Skip navigation

Monthly Archives: March 2009

China called for the creation of a new currency to eventually replace the dollar as the world’s standard, proposing a sweeping overhaul of global finance that reflects developing nations’ growing unhappiness with the U.S. role in the world economy.

Mr. Zhou argued, without mentioning the dollar by name, that the loss of the dollar’s de facto reserve status would benefit the U.S. by avoiding future crises. Because other nations continued to park their money in U.S. dollars, the argument goes, the Federal Reserve was able to pursue an irresponsible policy in recent years, keeping interest rates too low for too long and thereby helping to inflate a bubble in the housing market.

Dollar denominated reserve holdings world

“The outbreak of the crisis and its spillover to the entire world reflected the inherent vulnerabilities and systemic risks in the existing international monetary system,” Mr. Zhou said. The increasing number and intensity of financial crises suggests “the costs of such a system to the world may have exceeded its benefits.”

How China Sees the world

Matt Stiles, who writes at Stockhouse.com, who also happens to identify with the Austrian school of economics, argues why these hyperinflation fears are way overblown, and why we won’t see a Zimbabwe scenario here:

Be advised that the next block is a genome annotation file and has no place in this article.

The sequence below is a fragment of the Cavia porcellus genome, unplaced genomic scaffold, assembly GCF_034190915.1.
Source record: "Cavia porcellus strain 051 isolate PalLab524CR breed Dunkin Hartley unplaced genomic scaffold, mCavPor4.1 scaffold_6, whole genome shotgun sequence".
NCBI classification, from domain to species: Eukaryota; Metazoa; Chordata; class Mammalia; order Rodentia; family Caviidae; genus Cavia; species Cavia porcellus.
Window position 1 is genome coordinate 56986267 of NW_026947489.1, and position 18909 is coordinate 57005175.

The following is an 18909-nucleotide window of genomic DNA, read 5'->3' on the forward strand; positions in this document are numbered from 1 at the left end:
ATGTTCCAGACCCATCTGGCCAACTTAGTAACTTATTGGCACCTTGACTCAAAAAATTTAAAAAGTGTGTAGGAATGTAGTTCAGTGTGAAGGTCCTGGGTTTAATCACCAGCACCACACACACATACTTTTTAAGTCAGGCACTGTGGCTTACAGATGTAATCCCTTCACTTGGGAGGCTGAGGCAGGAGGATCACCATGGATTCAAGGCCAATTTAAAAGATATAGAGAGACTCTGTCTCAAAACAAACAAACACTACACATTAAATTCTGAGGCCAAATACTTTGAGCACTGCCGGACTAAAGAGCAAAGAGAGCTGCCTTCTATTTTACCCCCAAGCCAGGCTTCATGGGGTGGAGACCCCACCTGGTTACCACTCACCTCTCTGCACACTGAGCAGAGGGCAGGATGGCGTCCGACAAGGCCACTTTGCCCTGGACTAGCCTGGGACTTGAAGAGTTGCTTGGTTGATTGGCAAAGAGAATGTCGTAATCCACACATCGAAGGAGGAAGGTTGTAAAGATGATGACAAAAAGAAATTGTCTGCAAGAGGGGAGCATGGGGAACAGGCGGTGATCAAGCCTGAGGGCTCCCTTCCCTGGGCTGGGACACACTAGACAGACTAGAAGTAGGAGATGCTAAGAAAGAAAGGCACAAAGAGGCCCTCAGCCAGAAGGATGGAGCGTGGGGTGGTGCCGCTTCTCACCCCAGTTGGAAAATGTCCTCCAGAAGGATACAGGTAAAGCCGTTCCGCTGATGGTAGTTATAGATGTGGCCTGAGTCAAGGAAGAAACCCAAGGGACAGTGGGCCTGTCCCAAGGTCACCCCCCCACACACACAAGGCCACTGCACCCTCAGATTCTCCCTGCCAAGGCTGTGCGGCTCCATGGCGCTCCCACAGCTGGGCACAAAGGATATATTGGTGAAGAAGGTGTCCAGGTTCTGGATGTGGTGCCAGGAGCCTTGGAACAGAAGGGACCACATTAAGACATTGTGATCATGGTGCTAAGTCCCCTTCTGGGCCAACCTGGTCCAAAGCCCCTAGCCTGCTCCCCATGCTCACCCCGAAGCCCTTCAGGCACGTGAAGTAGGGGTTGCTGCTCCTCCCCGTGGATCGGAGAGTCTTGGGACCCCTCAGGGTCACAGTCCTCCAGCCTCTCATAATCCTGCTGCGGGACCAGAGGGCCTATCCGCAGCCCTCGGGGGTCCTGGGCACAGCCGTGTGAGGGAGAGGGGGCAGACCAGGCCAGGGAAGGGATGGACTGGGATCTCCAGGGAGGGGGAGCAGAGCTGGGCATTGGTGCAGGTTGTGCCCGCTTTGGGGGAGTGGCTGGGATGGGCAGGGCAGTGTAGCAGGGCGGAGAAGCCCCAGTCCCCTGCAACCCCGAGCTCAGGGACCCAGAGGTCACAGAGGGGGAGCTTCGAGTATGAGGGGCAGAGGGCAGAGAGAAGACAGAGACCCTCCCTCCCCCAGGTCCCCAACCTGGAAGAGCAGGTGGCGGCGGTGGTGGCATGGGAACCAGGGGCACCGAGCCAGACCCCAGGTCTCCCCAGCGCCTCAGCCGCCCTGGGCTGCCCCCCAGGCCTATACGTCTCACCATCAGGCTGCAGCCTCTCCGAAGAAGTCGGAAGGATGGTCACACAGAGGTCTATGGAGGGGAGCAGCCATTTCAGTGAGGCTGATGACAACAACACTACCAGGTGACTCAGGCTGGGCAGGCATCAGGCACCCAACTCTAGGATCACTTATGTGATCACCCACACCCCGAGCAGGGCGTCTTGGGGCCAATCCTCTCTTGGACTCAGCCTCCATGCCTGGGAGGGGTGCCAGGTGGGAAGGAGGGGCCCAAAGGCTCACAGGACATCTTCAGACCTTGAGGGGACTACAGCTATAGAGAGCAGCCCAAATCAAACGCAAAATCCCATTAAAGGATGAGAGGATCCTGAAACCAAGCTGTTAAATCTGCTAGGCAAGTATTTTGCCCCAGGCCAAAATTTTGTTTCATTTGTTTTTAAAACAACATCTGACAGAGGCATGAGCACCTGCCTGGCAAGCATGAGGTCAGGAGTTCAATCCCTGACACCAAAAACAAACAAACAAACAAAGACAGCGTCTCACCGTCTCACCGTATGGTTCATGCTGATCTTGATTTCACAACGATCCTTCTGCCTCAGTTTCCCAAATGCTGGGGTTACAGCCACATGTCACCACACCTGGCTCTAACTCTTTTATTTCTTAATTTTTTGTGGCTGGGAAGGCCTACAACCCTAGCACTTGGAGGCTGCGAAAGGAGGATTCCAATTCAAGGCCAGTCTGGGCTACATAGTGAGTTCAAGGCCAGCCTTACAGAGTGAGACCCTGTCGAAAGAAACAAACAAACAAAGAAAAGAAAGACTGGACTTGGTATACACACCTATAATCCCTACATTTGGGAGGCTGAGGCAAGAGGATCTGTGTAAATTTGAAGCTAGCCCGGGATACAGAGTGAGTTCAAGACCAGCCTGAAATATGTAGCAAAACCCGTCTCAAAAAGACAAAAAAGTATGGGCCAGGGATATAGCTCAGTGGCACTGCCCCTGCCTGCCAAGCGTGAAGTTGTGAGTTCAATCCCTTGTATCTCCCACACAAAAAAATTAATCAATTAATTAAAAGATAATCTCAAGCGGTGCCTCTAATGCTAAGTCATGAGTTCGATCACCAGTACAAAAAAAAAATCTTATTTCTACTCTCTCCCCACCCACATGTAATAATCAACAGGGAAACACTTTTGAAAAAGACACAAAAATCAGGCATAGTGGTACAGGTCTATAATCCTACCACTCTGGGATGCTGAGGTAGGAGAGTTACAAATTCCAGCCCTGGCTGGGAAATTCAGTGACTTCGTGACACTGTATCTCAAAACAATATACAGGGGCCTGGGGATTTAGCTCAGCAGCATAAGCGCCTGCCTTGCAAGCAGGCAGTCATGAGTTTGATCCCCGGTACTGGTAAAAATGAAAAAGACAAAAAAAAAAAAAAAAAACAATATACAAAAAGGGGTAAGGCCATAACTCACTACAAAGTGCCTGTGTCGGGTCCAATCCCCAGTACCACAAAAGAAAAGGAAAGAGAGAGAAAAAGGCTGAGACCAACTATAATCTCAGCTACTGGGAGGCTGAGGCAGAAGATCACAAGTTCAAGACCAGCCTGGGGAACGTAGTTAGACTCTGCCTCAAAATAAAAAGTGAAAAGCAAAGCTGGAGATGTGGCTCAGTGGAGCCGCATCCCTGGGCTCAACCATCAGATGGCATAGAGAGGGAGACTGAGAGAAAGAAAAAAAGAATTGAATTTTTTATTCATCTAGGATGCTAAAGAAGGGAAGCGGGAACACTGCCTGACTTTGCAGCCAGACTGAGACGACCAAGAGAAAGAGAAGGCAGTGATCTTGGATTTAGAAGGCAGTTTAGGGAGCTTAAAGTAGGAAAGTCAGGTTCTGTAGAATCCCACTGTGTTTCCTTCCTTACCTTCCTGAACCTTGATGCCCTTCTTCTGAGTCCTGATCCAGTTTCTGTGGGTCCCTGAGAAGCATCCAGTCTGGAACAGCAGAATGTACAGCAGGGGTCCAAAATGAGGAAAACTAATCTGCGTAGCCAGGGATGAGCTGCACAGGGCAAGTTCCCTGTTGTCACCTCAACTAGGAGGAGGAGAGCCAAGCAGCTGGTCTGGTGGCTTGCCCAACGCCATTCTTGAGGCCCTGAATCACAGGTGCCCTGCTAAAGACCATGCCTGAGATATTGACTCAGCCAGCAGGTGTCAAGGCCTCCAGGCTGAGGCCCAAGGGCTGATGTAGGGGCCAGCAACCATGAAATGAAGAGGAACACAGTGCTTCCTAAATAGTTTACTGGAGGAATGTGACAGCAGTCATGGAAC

It is often said that we live with a “fiat currency” or with “paper money.” This is not entirely accurate. A very small portion of our total supply of money and credit is in the form of physical currency. It depends on how you count it, but regardless, it is under 10% of the total. This is what differentiates our monetary system with that of Zimbabwe or Weimar Germany circa 1920’s. Their economies were based on nearly 100% physical currency because nobody would accept the promises of government in order to issue credit.

The vast majority of our money supply is in the form of electronic credit. Electronic credit can be destroyed, while physical notes issued by a central bank cannot. This is why deflation is possible in a credit based monetary system, but not in a paper based monetary system.

All in all, the central banks are not nearly as powerful as they’d have you believe. The amount of the total money supply that is controlled by them is minimal. They won’t tell you that. They’d prefer you to think that just by them moving their lips they can affect the entire economy’s decision making processes. It simply ain’t so.